President Cyril Ramaphosa has commended the Zondo Commission of Inquiry into State Capture for the progress it has made so far.

The commission is to resume on November 12 in Parktown, Johannesburg, with former Public Enterprises Minister, Barbara Hogan, testifying.

Addressing South African diplomats at the Heads of Missions conference in Pretoria, Ramaphosa says those involved in corrupt activities within state owned enterprises must be held accountable.

“One of the challenges we face is corruption. Corruption has become so endemic in our country and we almost were a failing state. But we are turning that around and the Zondo Commission is doing its work wonderfully and the truth of what has happened in the past will come out.”

“I can assure you we are going to clean up. One of the areas where the clean-up is necessary is in our SOEs. They are being overhauled and the message is clear – people who have been involved in wrongdoing need to be accountable.”

New Director of NDPP

Ramaphosa has outlined his expectations of the individual who is to take over as the new Director of Public Prosecutions.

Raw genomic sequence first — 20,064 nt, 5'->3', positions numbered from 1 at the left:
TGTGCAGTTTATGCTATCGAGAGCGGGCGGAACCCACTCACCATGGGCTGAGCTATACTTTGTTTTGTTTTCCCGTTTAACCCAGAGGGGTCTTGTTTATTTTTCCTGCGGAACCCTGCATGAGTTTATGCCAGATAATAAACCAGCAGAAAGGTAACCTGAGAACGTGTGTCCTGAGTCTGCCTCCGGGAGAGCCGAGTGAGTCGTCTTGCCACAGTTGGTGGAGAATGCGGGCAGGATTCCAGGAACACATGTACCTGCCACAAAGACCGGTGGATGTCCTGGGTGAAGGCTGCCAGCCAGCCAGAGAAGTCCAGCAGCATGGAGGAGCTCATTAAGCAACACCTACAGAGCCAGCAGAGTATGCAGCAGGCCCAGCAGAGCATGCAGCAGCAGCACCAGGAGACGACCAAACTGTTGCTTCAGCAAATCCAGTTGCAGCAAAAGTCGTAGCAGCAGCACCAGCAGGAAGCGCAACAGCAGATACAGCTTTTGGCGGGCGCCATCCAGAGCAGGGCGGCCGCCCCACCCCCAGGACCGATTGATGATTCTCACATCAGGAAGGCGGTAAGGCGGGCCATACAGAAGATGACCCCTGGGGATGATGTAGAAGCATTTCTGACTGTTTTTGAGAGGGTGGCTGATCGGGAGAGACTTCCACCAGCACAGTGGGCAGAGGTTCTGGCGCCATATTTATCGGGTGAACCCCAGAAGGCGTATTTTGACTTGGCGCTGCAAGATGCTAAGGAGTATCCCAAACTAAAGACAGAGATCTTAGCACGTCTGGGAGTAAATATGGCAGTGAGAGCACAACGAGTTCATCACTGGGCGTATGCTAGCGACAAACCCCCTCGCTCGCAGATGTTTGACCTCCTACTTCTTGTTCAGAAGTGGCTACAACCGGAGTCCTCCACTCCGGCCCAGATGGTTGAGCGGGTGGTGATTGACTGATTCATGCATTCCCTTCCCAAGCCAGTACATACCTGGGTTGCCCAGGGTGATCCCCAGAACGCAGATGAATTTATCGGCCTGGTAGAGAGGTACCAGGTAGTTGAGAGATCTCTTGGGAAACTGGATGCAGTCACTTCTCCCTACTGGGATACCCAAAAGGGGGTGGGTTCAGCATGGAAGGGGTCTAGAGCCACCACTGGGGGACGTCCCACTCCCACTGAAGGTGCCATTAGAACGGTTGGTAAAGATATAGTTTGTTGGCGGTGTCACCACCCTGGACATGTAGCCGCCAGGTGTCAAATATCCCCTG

This after the Constitutional Court ruled that the appointment of Shaun Abrahams as the NPA head was illegal – and former head Mxolisi Nxasana’s payout, after he was fired by former president Jacob Zuma, was also unconstitutional.

Ramaphosa has invited legal organisations and independent public institutions to assist in identifying and selecting individuals for consideration for the position of NDPP.

“We are now moving forward to appoint a new NDPP. A panel is in place to interview a plethora of people and they will select a few names and we are hoping that the appointee will be a person who will not be captured, who will make sure that our criminal justice system is well. That is the last person we would ever want to be captured. We want them to be as slippery from the hands of capturers as possible.”

‘SA banking systems remain solid’

President Ramaphosa says despite the collapse of the VBS Mutual Bank, the country’s banking systems remain solid. The Public Protector’s office is investigating the VBS Bank saga after money, belonging to certain municipalities invested with the institution, went missing following its collapse.

The VBS Mutual Bank Report has linked about 50 people, or companies, to losses at the bank – amounting to about  R2 billion.

VBS was placed under curatorship by the Reserve Bank earlier this year, amid allegations of mismanagement and fraud.